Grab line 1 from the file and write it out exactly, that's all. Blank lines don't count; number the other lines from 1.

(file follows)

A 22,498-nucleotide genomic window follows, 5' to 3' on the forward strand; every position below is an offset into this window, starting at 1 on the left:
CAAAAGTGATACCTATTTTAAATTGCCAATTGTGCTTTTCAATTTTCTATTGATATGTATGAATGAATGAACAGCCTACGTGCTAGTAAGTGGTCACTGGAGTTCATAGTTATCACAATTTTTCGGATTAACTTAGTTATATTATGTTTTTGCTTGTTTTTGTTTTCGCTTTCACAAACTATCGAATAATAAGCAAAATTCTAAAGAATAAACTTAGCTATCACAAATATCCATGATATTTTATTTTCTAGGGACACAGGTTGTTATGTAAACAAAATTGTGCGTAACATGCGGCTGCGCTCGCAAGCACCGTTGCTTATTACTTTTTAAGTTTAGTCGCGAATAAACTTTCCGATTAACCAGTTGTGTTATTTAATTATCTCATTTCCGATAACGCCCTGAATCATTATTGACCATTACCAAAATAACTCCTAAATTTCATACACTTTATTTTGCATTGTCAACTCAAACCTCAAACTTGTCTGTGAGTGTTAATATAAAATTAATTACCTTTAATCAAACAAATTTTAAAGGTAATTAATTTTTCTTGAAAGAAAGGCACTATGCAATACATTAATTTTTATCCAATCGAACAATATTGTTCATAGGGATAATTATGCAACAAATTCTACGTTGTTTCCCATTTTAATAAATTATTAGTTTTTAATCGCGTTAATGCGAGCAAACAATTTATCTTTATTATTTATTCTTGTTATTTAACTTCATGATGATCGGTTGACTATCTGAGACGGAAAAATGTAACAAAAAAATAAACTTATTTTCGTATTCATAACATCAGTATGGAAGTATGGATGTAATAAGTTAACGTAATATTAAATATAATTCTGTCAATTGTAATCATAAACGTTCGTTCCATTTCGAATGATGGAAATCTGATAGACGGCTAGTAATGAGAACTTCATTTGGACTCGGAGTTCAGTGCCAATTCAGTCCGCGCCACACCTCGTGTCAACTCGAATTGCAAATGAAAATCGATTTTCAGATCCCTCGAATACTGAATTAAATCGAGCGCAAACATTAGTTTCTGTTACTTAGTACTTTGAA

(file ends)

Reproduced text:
A 22,498-nucleotide genomic window follows, 5' to 3' on the forward strand; every position below is an offset into this window, starting at 1 on the left: